“I don’t see any obstacles in the way of BBI. We have seen this kind of threats and grandstanding from certain quarters, but when it comes to the wire they dissipate. We have seen this kind of scenario in the Senate and National Assembly,” he added.

MPs Ben Momanyi (Borabu), Opiyo Wandayi (Ugunja), Ayub Savula (Lugari) and Ngunjiri Wambugu (Nyeri) said it was time for party leaders to deliver to show their influence.

“Indeed, the Bill presents a big test to the leadership of parties that have come out openly to support the BBI. They must strive to deliver at their respective county assemblies. Obviously, if one truly supports the BBI, the immediate task is to rally the home county assembly to pass the bill,” said Wandayi.

He is optimistic that assemblies under ODM’s control will adopt the Bill, adding: “It becomes a referendum on Ruto to determine how influential he is across the country. If he is able to influence Mt Kenya assemblies, then he can claim that he has influence in the region.”

Savula explained that a loss for party leaders would mean a vote of no confidence in their leadership. He said the pattern will give a glimpse into the voting pattern at the referendum as well as in the 2022 polls.

“This thing is going to determine who is the kingpin in each region. If it fails in your area, it means you are either unpopular or you don’t support the Bill,” he said.

He added: “If Ruto loses assemblies in Rift Valley, it means he would have lost the support of the region. He has also claimed to have influence in Mt Kenya. We want to see that based on how the assemblies will vote. Naturally this will be a litmus test to tell who commands where and will have implications for the 2022 polls.”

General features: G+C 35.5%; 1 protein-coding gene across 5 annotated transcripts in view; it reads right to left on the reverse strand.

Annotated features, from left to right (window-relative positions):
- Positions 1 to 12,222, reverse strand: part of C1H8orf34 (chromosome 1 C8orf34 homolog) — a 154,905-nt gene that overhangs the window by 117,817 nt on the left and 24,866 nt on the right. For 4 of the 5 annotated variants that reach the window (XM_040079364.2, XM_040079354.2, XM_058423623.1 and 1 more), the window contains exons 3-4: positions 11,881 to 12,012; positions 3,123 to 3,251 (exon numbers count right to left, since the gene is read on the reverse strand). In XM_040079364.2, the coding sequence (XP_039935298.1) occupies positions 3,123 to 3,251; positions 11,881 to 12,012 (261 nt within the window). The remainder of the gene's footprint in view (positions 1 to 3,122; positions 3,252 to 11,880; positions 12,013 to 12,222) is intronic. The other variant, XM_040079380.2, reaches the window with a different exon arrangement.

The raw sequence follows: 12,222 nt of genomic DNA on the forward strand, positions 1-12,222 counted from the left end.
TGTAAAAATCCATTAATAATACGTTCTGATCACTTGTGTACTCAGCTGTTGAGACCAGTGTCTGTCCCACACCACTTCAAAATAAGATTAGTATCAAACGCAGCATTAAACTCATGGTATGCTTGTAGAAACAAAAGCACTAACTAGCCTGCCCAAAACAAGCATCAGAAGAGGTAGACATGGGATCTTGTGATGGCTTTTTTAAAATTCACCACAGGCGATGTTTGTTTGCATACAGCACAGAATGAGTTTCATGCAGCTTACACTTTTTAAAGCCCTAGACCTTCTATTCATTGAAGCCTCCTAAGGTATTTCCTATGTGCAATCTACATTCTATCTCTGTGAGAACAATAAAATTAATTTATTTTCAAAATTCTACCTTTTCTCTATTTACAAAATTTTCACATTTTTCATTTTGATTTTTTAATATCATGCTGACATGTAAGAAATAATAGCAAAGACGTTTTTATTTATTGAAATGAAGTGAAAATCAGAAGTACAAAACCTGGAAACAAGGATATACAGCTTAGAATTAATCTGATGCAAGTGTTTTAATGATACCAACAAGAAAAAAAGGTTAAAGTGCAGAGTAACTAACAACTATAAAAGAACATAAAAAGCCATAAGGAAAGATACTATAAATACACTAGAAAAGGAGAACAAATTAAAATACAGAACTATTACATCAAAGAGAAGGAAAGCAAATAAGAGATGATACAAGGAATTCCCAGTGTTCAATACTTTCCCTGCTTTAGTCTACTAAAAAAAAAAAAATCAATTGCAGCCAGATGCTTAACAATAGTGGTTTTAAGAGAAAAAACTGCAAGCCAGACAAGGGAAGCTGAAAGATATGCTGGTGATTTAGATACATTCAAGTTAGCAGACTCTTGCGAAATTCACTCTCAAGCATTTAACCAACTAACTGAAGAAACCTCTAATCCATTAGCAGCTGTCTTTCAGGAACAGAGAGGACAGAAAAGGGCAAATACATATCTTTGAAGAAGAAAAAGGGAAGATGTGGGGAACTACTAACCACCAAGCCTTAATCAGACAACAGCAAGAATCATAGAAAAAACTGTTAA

President Uhuru Kenyatta interacts with MCAs from Central Kenya region at Sagana State Lodge, Nyeri County.

Ruto’s reservations

But Aldai MP Cornelly Serem said it was unfair to reduce the decision of the MCAs into a supremacy battle between regional kingpins.

The lawmaker noted that Ruto has not told any assemblies to oppose the Bill, but has expressed his reservations on some of the clauses contained in the document.

“Ruto has not advised anybody to oppose the BBI, he has basically raised his reservations. So to reduce it to a contest will be unfair,” said Serem.

“We don’t want a contest; we just want to ask the MCAs to look at the issues objectively,” he added.

Soy MP Caleb Kositany called on the assemblies to listen to what the public is saying when considering the Bill.

“Kenyans have already made up their minds on this document; what they are now waiting for is the opportunity to express it at the ballot. The feeling is that this document is bad,” said Kositany.

Political analyst Edward Kisiangani believes that the assemblies may be coerced into taking a particular position, thus may not reflect the actual influence by the leaders.

“It may not reflect on the pattern of voting at the referendum because at that stage it would now be an individual.”